Part 1 from Islamabad to Gilgit
More than 10 years ago I first heard of Karakorum Highway (KKH)
It's the world's highest border crossing at Khunjerab pass between Pakistan and China. Since then it was one of my dreams to travel this road by bicycle. But there are some obstacles:
When you read travel advices from western governments intended for their citizens (e.g. from the German 'Auswärtiges Amt' or the Swiss Aussendepartement) but also from the the Pakistani government then you read a lot of security issues, especially in the district of Indus Kohistan in KPK province where the KKH passes through. There people are told to be fanatic muslims and do not like foreigners.
Already two years ago I wanted to do the KKH but then was scared away by the above mentioned travel advices and switched to the high roads in neighbouring Kashmir and Ladakh in northwest India.
Now I came to the opinion that it is doable as there were no new incidents in the last two years.
In short: I think it is save, I never felt threatened and I would do it again.
The longer version see below.
The KKH starts from Havelan north of Islamabad, then goes via Abbottabad, Beesham, all in Indus Kohistan. Short before Chilas KKH enters into Gilgit-Baltistan which seems to have less security issues. The border at Khunjerab pass into China opens beginning of May and stays open till end of November. This was an important date for the planning of my whole trip.
So May 1st I flew from Zürich to Islamabad and stayed their to acclimate (mainly mentally) and get used to driving on the left side of the road. I visited a few local sights like the main mosque and main church and the national museum. The city has a generous layout and wide roads with not much traffic, hence a good ground for training. In general, also outside of Islamabad the traffic in Pakistan is much more relaxed and as cyclist you are a respected participant in the traffic, other than in India where quite often trucks push you to the side of the road or into the unpaved shoulder.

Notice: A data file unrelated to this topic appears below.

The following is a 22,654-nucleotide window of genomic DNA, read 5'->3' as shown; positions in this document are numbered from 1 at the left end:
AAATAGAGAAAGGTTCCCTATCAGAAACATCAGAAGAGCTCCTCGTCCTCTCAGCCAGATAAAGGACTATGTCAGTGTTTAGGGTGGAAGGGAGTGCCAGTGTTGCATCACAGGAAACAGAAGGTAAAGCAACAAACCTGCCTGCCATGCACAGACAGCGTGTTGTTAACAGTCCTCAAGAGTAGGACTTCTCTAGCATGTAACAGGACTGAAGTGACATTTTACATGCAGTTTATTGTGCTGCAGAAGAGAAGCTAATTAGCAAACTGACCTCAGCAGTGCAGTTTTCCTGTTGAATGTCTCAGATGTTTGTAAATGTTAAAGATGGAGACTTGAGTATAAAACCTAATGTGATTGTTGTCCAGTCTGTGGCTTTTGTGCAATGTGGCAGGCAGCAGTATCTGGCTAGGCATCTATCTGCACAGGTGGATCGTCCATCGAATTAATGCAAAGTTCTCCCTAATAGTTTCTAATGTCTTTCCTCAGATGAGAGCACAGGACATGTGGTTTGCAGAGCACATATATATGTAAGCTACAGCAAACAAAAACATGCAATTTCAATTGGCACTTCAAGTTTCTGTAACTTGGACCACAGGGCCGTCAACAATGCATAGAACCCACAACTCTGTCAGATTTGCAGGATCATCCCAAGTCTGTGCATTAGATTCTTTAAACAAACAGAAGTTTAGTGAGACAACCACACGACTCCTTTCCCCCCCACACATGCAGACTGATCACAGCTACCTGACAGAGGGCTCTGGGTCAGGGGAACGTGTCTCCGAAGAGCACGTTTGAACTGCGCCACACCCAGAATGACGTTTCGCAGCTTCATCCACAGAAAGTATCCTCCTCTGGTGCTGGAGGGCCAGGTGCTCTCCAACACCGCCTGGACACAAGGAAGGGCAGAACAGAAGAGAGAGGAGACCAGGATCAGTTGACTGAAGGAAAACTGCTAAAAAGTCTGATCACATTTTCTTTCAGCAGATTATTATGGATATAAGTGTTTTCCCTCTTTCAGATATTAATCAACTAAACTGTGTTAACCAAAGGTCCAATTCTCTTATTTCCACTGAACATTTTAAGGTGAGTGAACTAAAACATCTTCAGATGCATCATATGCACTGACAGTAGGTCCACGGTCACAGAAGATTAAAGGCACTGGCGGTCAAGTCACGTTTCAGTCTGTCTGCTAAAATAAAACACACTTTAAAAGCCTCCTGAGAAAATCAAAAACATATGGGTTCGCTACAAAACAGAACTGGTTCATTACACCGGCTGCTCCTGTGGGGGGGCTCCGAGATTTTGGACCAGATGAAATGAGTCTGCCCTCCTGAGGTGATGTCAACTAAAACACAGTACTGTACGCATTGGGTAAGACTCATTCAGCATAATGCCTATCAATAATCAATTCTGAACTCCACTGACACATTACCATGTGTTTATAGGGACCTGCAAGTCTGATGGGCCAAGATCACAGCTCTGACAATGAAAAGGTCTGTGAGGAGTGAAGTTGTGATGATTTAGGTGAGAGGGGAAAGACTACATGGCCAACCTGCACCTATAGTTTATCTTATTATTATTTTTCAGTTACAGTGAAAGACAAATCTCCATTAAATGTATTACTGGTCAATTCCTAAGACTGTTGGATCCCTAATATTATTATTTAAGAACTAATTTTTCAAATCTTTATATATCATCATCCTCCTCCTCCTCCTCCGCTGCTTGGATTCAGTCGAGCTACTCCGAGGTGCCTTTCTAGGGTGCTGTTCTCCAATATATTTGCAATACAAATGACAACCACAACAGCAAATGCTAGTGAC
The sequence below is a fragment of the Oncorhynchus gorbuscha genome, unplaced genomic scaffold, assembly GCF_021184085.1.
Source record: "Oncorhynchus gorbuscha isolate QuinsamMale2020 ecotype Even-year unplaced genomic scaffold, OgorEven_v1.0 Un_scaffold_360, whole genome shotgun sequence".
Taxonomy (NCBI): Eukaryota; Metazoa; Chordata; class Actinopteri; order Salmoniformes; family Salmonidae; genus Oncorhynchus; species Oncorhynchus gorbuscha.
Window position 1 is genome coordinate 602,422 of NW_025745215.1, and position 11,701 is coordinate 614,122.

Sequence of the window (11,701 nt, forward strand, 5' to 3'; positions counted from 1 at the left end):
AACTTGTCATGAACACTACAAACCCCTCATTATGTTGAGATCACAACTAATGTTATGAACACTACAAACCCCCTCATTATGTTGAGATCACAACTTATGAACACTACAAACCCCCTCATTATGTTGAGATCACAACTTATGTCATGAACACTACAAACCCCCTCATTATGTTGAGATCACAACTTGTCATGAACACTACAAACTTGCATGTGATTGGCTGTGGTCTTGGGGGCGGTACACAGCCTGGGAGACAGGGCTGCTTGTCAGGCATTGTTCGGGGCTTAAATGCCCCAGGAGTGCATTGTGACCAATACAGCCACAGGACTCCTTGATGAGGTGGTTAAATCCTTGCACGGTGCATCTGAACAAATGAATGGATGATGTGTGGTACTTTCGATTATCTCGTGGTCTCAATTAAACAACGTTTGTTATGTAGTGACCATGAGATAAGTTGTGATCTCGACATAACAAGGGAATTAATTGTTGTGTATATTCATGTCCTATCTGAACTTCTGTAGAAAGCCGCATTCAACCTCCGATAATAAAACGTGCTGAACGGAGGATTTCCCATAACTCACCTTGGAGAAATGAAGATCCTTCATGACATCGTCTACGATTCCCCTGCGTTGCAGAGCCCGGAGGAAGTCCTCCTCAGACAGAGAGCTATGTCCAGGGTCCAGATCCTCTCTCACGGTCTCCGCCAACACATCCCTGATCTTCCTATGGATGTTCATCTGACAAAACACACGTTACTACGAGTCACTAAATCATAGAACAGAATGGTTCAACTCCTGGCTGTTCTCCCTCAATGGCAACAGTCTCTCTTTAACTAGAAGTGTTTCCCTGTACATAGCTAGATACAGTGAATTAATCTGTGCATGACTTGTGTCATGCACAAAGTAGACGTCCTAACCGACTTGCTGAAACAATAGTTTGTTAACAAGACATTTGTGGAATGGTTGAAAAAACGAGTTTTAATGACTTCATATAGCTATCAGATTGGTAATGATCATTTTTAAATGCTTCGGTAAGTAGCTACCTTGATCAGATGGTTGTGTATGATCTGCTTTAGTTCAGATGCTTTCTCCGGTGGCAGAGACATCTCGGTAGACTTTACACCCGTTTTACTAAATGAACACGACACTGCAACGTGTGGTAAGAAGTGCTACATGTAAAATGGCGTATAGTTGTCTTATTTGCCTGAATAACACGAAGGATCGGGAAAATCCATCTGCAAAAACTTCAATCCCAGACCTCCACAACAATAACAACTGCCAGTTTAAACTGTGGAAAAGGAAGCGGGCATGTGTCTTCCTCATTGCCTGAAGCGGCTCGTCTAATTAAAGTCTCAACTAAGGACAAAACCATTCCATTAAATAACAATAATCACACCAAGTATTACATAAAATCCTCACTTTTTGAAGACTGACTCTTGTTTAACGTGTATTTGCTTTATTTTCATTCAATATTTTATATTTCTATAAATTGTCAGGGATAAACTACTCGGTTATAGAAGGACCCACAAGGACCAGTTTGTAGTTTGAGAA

As some years before in Iran and Central Asia I tried to respect local habits and wore long trousers and long sleeves to make the reaction of the people more friendly.
As I was still unsure about the security on the part of the road in Indus Kohistan I booked a car and driver for the 200 km between Beecham and Chilas.
After 3 days acclimatisation I departed from Islamabad on May 5th and took the road via Murree and the Ayubia Nationalpark which leads from 500 m up to 2500 m with nice views in the valleys and plains. After a long day and 118 km I arrived in the chaotic town of Abbottabad where in May 2011 a US commando team killed Osama bin Laden. After the heavy traffic in town I was very happy when I arrived in the nice guesthouse with a green garden in a quiet residential area a few hundred metres away from KKH.
After Abbottabad, before Mansehra there was a police checkpoint. These are scattered all over the land and should help to ensure security. The Pakistani government is extremely concerned about the security of foreigners and wants to avoid any negative publicity in foreign media.
First they insisted on an escort but then let me ride alone for 50 more km. Later I met other German cyclists who got an escort from there. It depends on your negotiation skills if you can continue cycling or have to enter their car. The traffic in Mansehra was quite heavy but with the bicycle I could squeeze through the traffic jam and in effect was much faster than the cars.
Before Battagram a police car stopped me and I had to put the bike into their jeep and they drove me 10 km through the town. In the town there a was a yelling pack of people but to me it looked more like fans of a cricket or polo game. At the end of their district I was handed over to the next police car but I could convince them to let me ride and they just followed me. Most part was downhill till the Indus bridge. Now I was back at that river which I already followed in the Indian Himalaya in Ladakh two years ago.